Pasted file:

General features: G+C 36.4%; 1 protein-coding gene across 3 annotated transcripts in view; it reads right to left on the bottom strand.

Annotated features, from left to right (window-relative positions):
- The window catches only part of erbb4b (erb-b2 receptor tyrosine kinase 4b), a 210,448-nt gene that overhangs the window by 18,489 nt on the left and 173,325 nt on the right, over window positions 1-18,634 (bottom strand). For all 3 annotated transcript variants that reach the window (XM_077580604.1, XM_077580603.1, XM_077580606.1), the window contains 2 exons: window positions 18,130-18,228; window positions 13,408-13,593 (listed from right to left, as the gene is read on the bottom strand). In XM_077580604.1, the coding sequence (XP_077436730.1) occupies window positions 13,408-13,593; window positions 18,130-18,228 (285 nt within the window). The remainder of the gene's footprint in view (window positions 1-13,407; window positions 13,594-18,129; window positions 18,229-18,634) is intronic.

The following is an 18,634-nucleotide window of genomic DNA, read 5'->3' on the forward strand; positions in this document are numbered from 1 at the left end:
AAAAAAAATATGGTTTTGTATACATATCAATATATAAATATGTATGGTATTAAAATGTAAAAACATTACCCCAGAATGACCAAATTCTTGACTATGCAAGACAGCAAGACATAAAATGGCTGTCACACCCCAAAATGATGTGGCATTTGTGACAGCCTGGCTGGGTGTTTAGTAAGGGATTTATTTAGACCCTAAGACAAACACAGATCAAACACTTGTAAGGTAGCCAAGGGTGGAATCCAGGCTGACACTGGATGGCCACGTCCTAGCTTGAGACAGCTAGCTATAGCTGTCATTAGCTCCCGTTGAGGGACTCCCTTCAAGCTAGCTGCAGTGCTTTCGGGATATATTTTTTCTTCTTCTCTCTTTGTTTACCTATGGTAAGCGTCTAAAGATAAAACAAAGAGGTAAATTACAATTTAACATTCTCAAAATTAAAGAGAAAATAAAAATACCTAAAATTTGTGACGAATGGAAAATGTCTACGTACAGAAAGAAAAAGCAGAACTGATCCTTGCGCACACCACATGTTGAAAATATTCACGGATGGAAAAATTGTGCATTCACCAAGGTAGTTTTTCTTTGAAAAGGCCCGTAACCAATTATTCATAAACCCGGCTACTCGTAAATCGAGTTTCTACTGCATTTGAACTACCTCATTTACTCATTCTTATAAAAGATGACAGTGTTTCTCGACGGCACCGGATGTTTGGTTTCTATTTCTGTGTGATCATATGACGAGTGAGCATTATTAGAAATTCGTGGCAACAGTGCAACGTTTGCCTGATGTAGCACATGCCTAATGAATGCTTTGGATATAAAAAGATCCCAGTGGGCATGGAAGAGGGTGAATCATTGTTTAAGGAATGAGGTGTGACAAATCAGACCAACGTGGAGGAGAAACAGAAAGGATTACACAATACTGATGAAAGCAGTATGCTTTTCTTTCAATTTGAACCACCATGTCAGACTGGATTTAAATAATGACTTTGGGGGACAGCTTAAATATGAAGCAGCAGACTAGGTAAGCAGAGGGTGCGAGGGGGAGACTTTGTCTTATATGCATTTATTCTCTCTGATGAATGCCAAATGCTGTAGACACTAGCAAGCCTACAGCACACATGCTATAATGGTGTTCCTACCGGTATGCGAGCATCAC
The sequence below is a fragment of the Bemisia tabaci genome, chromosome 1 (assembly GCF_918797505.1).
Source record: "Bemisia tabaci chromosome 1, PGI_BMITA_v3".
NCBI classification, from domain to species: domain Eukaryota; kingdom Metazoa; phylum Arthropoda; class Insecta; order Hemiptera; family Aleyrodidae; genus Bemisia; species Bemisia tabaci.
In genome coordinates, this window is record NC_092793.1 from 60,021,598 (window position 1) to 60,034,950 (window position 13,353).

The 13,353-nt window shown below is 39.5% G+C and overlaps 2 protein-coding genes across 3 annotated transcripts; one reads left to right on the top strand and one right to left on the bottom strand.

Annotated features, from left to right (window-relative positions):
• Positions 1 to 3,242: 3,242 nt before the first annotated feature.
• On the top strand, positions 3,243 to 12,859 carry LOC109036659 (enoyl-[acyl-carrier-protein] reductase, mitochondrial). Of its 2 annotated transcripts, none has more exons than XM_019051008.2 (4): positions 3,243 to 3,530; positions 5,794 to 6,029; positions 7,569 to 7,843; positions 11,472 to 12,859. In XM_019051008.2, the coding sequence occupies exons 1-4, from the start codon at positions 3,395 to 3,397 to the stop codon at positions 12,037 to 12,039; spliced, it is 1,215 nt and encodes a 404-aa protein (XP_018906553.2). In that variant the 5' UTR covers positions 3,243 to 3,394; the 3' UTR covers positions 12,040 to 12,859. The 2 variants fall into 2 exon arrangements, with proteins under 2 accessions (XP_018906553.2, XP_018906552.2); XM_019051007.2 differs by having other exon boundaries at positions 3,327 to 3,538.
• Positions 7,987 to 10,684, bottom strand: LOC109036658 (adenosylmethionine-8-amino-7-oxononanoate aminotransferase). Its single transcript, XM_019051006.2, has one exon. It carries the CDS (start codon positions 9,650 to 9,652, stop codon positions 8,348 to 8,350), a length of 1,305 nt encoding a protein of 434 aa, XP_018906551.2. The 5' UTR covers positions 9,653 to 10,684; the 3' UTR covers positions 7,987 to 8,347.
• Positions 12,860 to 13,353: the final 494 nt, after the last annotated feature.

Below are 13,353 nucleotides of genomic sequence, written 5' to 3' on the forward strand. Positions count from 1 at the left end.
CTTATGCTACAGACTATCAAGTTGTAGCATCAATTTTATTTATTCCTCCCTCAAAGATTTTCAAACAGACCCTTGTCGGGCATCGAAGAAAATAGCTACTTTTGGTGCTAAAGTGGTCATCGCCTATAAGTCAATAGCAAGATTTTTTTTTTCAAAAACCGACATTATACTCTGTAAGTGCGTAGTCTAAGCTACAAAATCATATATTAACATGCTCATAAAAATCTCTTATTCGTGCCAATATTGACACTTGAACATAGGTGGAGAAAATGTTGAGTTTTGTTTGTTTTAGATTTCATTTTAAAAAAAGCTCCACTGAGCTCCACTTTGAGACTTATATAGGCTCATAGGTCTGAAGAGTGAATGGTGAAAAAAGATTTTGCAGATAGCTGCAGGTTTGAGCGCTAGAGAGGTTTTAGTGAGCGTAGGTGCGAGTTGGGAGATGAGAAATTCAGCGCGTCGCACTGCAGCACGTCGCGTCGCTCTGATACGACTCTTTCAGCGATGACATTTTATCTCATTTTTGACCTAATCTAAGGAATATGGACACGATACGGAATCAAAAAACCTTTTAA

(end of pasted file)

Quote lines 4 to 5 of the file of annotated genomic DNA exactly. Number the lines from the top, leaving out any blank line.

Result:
The following is an 18,634-nucleotide window of genomic DNA, read 5'->3' on the forward strand; positions in this document are numbered from 1 at the left end:
AAAAAAAATATGGTTTTGTATACATATCAATATATAAATATGTATGGTATTAAAATGTAAAAACATTACCCCAGAATGACCAAATTCTTGACTATGCAAGACAGCAAGACATAAAATGGCTGTCACACCCCAAAATGATGTGGCATTTGTGACAGCCTGGCTGGGTGTTTAGTAAGGGATTTATTTAGACCCTAAGACAAACACAGATCAAACACTTGTAAGGTAGCCAAGGGTGGAATCCAGGCTGACACTGGATGGCCACGTCCTAGCTTGAGACAGCTAGCTATAGCTGTCATTAGCTCCCGTTGAGGGACTCCCTTCAAGCTAGCTGCAGTGCTTTCGGGATATATTTTTTCTTCTTCTCTCTTTGTTTACCTATGGTAAGCGTCTAAAGATAAAACAAAGAGGTAAATTACAATTTAACATTCTCAAAATTAAAGAGAAAATAAAAATACCTAAAATTTGTGACGAATGGAAAATGTCTACGTACAGAAAGAAAAAGCAGAACTGATCCTTGCGCACACCACATGTTGAAAATATTCACGGATGGAAAAATTGTGCATTCACCAAGGTAGTTTTTCTTTGAAAAGGCCCGTAACCAATTATTCATAAACCCGGCTACTCGTAAATCGAGTTTCTACTGCATTTGAACTACCTCATTTACTCATTCTTATAAAAGATGACAGTGTTTCTCGACGGCACCGGATGTTTGGTTTCTATTTCTGTGTGATCATATGACGAGTGAGCATTATTAGAAATTCGTGGCAACAGTGCAACGTTTGCCTGATGTAGCACATGCCTAATGAATGCTTTGGATATAAAAAGATCCCAGTGGGCATGGAAGAGGGTGAATCATTGTTTAAGGAATGAGGTGTGACAAATCAGACCAACGTGGAGGAGAAACAGAAAGGATTACACAATACTGATGAAAGCAGTATGCTTTTCTTTCAATTTGAACCACCATGTCAGACTGGATTTAAATAATGACTTTGGGGGACAGCTTAAATATGAAGCAGCAGACTAGGTAAGCAGAGGGTGCGAGGGGGAGACTTTGTCTTATATGCATTTATTCTCTCTGATGAATGCCAAATGCTGTAGACACTAGCAAGCCTACAGCACACATGCTATAATGGTGTTCCTACCGGTATGCGAGCATCAC